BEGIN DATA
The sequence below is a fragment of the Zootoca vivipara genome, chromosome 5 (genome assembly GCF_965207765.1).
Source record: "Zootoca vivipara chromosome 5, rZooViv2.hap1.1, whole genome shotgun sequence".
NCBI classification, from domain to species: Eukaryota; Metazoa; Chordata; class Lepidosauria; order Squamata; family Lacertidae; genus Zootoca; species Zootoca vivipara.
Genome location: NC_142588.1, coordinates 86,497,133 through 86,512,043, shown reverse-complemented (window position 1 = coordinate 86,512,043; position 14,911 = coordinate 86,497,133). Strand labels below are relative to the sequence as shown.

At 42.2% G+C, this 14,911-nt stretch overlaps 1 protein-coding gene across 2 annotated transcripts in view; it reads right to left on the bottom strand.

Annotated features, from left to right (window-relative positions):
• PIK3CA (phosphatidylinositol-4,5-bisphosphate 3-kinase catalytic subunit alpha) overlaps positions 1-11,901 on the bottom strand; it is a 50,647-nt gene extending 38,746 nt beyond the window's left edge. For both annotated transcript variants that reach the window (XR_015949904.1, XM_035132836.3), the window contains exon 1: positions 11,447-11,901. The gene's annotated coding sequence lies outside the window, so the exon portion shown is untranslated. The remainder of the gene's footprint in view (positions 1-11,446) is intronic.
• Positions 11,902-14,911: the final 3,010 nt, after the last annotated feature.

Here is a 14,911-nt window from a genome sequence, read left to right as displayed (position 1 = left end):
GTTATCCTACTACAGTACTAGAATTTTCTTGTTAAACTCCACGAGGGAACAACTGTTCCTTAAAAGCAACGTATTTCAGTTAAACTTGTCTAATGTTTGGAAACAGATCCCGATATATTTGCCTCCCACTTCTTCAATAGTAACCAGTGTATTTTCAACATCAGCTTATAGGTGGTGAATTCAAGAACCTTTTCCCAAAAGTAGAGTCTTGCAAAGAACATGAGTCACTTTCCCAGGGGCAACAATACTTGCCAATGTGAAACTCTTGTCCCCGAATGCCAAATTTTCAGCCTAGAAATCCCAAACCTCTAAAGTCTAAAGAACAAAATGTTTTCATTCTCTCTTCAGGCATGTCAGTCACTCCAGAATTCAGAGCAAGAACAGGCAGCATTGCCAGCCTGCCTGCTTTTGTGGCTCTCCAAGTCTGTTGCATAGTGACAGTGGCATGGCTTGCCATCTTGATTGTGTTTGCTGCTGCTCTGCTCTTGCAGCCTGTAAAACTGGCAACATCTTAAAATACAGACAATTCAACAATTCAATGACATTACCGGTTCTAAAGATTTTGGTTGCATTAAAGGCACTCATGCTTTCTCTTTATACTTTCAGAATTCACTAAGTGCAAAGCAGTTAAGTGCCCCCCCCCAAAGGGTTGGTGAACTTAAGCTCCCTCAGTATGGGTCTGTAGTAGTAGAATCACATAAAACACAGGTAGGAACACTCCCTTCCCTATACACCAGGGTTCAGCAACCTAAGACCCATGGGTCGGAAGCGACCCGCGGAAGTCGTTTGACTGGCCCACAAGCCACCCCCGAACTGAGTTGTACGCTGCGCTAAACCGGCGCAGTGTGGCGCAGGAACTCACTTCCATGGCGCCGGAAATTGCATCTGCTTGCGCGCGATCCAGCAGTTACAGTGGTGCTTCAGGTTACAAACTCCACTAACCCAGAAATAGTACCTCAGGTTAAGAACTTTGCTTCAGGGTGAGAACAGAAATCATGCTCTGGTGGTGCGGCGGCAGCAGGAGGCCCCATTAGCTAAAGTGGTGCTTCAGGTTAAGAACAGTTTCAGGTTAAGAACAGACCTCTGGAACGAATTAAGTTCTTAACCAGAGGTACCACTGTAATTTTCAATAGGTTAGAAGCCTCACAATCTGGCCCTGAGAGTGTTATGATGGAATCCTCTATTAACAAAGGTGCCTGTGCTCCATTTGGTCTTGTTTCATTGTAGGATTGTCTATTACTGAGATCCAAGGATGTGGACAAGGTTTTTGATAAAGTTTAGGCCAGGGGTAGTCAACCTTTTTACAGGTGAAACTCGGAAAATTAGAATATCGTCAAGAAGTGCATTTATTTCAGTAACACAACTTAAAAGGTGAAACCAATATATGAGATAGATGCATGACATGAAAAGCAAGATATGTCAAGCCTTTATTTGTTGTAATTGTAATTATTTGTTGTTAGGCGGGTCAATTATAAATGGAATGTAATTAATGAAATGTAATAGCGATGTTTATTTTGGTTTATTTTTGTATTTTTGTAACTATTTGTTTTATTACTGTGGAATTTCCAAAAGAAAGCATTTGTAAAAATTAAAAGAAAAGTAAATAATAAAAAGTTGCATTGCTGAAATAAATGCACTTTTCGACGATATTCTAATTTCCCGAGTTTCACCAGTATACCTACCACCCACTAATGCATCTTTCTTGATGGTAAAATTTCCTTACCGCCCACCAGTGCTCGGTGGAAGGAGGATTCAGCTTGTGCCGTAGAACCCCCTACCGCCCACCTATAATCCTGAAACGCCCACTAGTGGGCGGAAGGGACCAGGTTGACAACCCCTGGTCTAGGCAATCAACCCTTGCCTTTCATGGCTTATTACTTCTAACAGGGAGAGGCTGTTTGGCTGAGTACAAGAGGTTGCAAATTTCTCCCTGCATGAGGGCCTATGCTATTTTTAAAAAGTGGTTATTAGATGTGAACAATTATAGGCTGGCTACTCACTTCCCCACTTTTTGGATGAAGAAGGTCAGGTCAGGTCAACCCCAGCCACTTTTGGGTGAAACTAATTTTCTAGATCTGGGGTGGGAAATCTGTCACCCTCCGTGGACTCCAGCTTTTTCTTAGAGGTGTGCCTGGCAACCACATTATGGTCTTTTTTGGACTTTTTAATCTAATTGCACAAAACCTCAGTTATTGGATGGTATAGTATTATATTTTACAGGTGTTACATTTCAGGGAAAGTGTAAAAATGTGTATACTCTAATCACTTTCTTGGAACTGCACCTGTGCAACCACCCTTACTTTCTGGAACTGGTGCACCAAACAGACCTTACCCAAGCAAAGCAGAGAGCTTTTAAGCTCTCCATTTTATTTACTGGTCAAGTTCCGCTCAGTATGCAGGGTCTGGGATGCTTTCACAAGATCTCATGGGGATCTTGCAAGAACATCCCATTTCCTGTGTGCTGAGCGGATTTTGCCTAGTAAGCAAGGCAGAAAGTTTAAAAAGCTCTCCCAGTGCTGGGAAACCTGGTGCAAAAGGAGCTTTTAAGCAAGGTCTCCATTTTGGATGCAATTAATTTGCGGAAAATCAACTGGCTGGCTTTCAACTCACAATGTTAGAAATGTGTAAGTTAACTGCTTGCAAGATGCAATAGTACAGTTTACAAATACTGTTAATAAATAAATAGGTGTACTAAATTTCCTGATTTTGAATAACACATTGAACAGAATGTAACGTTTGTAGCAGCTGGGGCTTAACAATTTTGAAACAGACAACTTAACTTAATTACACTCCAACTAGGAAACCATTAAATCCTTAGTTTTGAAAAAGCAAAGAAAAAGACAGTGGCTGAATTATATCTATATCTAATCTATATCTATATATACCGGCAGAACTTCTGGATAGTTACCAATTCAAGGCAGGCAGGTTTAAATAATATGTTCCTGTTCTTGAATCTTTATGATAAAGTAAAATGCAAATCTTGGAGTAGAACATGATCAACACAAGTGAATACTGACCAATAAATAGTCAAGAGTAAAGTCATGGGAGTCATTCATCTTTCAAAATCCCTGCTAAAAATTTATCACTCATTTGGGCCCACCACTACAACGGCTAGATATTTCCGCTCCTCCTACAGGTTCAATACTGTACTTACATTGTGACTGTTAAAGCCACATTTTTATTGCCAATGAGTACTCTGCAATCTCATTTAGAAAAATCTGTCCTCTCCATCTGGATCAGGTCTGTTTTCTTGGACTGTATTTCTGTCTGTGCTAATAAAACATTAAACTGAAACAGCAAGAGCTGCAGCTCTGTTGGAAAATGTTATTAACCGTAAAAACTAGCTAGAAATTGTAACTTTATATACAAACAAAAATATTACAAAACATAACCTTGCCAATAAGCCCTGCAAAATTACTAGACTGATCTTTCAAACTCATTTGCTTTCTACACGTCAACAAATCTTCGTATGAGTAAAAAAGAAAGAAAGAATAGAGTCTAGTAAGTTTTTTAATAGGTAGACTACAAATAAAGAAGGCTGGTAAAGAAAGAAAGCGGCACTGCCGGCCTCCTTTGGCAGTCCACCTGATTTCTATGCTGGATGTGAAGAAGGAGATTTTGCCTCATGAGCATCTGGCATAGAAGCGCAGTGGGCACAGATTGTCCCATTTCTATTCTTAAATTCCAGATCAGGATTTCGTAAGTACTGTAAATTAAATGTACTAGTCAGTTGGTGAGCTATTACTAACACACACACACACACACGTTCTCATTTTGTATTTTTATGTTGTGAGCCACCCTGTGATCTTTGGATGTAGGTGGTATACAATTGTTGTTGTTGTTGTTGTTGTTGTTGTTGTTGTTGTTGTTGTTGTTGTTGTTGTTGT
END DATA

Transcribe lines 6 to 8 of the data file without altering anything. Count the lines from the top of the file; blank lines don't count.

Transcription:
Annotated features, from left to right (window-relative positions):
• PIK3CA (phosphatidylinositol-4,5-bisphosphate 3-kinase catalytic subunit alpha) overlaps positions 1-11,901 on the bottom strand; it is a 50,647-nt gene extending 38,746 nt beyond the window's left edge. For both annotated transcript variants that reach the window (XR_015949904.1, XM_035132836.3), the window contains exon 1: positions 11,447-11,901. The gene's annotated coding sequence lies outside the window, so the exon portion shown is untranslated. The remainder of the gene's footprint in view (positions 1-11,446) is intronic.
• Positions 11,902-14,911: the final 3,010 nt, after the last annotated feature.